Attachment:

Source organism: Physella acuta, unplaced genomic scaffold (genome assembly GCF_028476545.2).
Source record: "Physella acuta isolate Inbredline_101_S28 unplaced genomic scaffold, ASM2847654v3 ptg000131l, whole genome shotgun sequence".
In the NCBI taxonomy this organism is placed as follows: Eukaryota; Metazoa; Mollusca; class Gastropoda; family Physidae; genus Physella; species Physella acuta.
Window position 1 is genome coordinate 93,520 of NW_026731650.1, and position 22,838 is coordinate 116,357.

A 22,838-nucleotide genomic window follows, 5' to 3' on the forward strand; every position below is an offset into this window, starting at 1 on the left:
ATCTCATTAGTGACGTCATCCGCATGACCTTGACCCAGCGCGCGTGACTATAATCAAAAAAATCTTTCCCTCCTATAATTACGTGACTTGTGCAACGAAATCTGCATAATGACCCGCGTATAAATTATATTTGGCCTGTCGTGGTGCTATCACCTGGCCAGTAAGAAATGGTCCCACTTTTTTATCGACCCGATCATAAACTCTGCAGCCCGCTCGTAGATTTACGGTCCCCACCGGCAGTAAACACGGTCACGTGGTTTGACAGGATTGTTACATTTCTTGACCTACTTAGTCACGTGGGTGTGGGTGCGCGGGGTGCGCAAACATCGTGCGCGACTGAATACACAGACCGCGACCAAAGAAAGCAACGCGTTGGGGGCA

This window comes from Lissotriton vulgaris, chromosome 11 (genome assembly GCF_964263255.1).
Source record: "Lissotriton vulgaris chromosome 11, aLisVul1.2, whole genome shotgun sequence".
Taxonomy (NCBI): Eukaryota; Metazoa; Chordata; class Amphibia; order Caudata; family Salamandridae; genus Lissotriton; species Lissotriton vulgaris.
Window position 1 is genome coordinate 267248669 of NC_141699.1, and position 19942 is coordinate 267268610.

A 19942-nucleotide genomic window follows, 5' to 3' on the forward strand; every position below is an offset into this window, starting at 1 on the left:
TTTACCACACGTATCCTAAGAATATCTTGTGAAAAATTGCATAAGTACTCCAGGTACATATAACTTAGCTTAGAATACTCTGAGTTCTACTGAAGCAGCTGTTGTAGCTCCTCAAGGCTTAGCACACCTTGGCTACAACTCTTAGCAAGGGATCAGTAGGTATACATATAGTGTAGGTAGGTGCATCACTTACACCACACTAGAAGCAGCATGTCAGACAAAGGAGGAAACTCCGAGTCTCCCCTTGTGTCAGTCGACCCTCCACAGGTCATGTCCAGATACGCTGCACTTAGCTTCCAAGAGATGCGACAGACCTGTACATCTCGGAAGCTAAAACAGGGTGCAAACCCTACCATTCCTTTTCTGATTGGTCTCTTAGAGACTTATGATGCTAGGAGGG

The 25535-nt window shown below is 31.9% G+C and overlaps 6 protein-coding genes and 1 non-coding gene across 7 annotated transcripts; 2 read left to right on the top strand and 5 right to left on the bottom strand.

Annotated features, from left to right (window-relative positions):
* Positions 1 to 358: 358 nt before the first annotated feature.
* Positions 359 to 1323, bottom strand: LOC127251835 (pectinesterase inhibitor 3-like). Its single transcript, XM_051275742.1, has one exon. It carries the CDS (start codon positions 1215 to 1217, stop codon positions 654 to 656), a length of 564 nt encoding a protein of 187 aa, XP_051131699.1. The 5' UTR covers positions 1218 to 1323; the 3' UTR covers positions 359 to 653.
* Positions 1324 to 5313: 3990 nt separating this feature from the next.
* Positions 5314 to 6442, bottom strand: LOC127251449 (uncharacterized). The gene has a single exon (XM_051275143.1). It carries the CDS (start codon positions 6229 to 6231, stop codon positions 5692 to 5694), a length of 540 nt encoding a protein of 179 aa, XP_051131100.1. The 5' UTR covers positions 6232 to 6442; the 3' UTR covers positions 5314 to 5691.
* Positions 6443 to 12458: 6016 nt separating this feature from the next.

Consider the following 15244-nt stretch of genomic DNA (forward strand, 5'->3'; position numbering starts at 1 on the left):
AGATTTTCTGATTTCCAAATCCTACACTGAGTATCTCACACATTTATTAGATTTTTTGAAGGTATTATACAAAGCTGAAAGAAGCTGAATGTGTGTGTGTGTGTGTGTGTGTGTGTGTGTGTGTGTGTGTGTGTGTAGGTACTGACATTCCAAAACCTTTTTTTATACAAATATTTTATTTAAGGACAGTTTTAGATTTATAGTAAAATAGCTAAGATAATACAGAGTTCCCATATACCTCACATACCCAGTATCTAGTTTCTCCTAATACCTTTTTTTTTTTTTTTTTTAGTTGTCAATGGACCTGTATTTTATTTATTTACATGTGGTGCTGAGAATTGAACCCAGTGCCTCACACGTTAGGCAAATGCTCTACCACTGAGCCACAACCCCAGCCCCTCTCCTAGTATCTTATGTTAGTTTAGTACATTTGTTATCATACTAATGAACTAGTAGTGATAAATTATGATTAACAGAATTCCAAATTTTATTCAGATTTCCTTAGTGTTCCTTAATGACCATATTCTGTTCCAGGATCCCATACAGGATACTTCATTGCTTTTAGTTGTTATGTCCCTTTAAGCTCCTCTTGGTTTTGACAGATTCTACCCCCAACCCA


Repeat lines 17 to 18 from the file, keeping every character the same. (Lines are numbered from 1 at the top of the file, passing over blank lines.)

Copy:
* Positions 1324 to 5313: 3990 nt separating this feature from the next.
* Positions 5314 to 6442, bottom strand: LOC127251449 (uncharacterized). The gene has a single exon (XM_051275143.1). It carries the CDS (start codon positions 6229 to 6231, stop codon positions 5692 to 5694), a length of 540 nt encoding a protein of 179 aa, XP_051131100.1. The 5' UTR covers positions 6232 to 6442; the 3' UTR covers positions 5314 to 5691.